Schools Take Measures To Safeguard Against New Respiratory Illness
In Canada, a boarding school quarantined 18 students returning from visits to Hong Kong and Taiwan. The governments of Hong Kong and Singapore closed their school systems until further notice. And in the United States, a private school in Connecticut ordered 40 students and staff members returning from a China trip to stay home for nearly two weeks.
As international and U.S. health officials continue to investigate the lung illness called SARS, for "severe acute respiratory syndrome," reports of a growing number of infections and deaths linked to the disease have sent a ripple of fear through schools systems around the world.
Last week, American officials were anxiously monitoring the illness, likely caused by a virus, which was said to have infected 2,223 people and killed 78 worldwide since it was first diagnosed last fall in China. The U.S. Centers for Disease Control and Prevention reported 72 suspected cases of SARS under investigation in this country.
U.S. health officials offered no school-specific guidance, and the Greenwich, Conn., private school's decision to bar students and staff members returning from China was an unusually strong response here.
"I think it's too early" to give schools any special instructions, said Marcia A. Rubin, the director of research and programs at the American School Health Association, based in Kent, Ohio. "We're watching it, of course, but we're pretty much following the lead of the CDC."
"As with influenza," Ms. Rubin noted, "schools have a standard set of procedures they follow to prevent infection, like instructing children to wash their hands and cover their mouths when they cough or sneeze. Those same procedures apply in this case."
The Atlanta-based CDC, the World Health Organization, and the health departments of various countries continued to advise the public last week that SARS is likely spread through close, prolonged contact with an infected person and, like the common cold or flu, transmitted through droplets expelled by coughing and sneezing.
There currently is no treatment or vaccine for SARS, a press release from the world- health agency, headquartered in Switzerland, warned last week. Antibiotics have proved useless against the illness.
No reported outbreaks have occurred in schools, but parents, educators, and government officials in many of the most affected countries haven't been taking any chances.
In the province of Ontario—the center of the outbreak in Canada—fear of infection prompted parents to pull children from school, and principals to send letters of caution to parents. The number of probable and suspected infections in that country rose to 151 last week, with six reported deaths, according to the Canadian health department.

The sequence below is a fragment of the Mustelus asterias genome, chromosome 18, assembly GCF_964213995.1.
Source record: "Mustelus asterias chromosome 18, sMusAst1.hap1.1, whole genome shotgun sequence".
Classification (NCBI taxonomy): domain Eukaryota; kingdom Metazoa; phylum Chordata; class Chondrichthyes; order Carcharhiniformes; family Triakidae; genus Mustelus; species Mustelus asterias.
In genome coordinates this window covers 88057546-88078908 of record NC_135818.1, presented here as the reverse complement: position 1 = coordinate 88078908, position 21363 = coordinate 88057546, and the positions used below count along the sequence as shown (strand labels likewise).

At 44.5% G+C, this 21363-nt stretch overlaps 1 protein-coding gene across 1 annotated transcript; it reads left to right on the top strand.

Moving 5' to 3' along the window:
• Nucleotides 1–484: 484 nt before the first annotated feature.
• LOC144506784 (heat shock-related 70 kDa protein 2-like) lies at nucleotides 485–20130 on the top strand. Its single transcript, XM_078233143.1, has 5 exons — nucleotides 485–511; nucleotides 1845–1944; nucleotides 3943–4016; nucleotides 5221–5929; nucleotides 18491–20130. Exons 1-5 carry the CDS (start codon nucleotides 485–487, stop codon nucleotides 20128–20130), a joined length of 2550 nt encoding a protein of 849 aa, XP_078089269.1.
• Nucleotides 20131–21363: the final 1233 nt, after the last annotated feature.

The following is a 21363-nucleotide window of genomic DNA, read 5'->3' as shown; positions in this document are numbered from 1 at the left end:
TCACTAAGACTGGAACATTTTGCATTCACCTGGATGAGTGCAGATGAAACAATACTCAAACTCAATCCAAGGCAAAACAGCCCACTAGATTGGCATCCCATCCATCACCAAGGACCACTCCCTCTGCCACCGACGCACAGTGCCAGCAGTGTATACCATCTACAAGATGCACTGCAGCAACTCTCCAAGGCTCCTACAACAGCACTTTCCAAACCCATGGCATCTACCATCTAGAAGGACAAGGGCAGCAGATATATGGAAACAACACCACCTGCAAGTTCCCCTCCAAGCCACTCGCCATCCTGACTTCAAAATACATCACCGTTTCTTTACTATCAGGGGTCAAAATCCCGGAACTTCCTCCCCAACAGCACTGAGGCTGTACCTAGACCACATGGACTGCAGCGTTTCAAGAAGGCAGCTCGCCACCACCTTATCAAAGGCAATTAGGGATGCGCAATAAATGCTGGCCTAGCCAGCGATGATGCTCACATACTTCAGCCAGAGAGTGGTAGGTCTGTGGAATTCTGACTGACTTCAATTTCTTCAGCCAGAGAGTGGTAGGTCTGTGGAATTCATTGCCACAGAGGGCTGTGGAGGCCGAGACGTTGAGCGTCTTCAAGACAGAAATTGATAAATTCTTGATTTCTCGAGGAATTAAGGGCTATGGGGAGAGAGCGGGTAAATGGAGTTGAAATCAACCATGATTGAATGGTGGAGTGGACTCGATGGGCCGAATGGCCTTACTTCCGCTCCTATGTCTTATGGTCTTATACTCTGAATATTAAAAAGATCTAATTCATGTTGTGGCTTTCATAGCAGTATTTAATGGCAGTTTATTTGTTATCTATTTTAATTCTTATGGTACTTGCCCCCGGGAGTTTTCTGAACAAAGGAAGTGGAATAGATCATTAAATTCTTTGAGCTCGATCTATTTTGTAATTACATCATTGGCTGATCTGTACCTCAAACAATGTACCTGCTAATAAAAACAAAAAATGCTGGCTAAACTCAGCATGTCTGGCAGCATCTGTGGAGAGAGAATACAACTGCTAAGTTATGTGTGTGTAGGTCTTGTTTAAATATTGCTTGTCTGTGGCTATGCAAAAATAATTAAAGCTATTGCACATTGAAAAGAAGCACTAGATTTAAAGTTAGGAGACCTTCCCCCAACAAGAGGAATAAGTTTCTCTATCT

Toronto public school officials shut down the David Lewis elementary school on March 26 after three students in the same classrooms developed fevers. The students' ailments were unrelated to SARS, so the school reopened March 31.
On Canada's West Coast, the 430-student St. Margaret's School in Victoria, British Columbia, decided to quarantine 18 students who returned from visits last month to their homes in Hong Kong and Taiwan. The all-girls boarding school sealed off its drinking fountains and shipped in bottled water for students, and it hired additional workers for the cleaning staff to regularly disinfect classrooms and other areas of the campus.
The head of the school, Vic Clayton, said he and the school's nurse decided to isolate the returning students based on health department guidance and the concerns of parents and other students in the school's day program, some 25 of whom refused to come to classes last week.
"There was heightened concern," Mr. Clayton said. "I sensed that from the girls."
After hearing how some schools in Canada reacted to SARS, Doug J. Lyons, the headmaster of the 840-student private Greenwich Country Day School, decided to tell 30 students and 10 staff members who returned March 26 from a school-sponsored trip to China to stay away from the school for 10 days.
"I called all the families and said, 'I'm going to take a precaution that most likely is an overreaction,'" he said. "But maybe, just maybe we don't know all there is to know about this disease."
Vol. 22, Issue 30, Page 11